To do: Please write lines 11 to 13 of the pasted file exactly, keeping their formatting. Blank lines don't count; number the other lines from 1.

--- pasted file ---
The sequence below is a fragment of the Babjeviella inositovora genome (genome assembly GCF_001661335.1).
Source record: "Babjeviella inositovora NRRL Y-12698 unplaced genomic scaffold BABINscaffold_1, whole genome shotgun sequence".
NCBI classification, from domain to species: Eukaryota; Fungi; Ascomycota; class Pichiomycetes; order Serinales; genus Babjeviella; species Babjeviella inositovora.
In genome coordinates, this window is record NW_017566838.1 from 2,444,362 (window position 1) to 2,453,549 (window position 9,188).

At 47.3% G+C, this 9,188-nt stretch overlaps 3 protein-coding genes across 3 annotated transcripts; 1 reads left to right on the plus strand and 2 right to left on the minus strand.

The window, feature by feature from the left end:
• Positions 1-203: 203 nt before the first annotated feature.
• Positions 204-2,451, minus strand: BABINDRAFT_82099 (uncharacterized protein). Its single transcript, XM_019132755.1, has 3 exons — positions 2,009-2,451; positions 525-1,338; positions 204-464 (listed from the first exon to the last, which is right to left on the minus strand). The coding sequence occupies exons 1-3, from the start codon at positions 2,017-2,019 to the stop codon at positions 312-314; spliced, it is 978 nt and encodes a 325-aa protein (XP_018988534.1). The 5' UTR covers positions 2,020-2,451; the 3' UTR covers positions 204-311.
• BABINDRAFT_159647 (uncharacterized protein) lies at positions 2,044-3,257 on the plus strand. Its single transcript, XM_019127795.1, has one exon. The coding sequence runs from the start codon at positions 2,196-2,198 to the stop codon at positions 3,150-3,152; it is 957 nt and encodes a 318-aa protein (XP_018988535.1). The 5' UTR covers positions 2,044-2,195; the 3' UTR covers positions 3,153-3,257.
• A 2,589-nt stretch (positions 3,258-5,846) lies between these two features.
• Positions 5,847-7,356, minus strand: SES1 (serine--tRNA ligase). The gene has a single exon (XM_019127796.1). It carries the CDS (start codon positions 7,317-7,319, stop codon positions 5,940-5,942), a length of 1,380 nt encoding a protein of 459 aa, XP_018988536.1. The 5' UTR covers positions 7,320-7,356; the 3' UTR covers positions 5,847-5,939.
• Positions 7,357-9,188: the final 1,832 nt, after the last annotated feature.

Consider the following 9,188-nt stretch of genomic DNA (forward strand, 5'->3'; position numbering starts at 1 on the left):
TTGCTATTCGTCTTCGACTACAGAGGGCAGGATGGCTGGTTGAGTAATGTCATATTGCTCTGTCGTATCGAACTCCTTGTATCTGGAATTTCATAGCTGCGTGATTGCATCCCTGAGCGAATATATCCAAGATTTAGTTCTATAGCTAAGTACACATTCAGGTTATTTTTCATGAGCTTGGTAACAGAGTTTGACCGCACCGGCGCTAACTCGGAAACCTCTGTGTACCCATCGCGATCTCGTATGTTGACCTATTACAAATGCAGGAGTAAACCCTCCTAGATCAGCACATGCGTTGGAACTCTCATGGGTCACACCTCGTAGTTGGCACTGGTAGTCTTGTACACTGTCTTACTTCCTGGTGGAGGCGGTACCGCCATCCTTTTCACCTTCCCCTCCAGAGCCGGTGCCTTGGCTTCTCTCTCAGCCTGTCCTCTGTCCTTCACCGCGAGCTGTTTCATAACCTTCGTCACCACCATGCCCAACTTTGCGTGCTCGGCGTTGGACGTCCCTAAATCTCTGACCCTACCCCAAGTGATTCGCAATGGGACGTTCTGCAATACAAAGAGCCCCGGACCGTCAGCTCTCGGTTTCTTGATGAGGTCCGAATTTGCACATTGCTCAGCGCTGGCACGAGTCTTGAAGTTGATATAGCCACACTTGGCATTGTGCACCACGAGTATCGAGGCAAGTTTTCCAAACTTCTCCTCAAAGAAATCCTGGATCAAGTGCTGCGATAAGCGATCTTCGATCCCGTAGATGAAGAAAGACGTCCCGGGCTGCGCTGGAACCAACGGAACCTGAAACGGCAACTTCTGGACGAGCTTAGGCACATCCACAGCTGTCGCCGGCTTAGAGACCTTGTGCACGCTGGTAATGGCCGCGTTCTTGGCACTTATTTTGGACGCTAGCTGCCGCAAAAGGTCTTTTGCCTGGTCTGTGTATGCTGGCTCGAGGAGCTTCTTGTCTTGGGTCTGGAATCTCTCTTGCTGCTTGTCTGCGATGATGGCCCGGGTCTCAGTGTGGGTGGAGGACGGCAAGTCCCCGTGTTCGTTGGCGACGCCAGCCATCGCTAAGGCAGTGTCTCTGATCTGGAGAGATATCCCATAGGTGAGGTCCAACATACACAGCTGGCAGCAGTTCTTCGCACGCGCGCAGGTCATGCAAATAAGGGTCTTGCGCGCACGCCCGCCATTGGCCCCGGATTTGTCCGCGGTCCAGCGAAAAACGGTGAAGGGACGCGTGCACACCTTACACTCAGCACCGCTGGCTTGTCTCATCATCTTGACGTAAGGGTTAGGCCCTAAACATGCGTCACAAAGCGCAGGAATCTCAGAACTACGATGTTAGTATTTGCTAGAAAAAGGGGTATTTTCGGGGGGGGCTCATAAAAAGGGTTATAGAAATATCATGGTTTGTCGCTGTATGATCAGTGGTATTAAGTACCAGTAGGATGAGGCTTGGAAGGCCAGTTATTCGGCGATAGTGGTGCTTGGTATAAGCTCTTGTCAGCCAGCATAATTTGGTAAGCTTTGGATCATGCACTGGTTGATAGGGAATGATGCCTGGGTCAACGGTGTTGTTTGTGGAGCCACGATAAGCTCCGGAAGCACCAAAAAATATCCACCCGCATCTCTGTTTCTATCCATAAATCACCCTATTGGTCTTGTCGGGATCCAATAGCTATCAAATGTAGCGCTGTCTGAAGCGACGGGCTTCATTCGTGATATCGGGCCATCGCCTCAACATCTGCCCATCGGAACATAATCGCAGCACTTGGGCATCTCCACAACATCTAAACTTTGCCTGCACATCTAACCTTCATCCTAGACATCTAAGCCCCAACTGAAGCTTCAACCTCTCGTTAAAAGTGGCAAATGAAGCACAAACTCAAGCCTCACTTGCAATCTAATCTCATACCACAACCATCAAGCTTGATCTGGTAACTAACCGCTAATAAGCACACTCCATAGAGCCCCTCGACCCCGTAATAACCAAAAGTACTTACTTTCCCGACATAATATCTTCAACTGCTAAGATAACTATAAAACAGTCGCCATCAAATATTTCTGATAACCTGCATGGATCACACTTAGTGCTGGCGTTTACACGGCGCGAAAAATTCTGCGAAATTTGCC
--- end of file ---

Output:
• Positions 5,847-7,356, minus strand: SES1 (serine--tRNA ligase). The gene has a single exon (XM_019127796.1). It carries the CDS (start codon positions 7,317-7,319, stop codon positions 5,940-5,942), a length of 1,380 nt encoding a protein of 459 aa, XP_018988536.1. The 5' UTR covers positions 7,320-7,356; the 3' UTR covers positions 5,847-5,939.
• Positions 7,357-9,188: the final 1,832 nt, after the last annotated feature.

Consider the following 9,188-nt stretch of genomic DNA (forward strand, 5'->3'; position numbering starts at 1 on the left):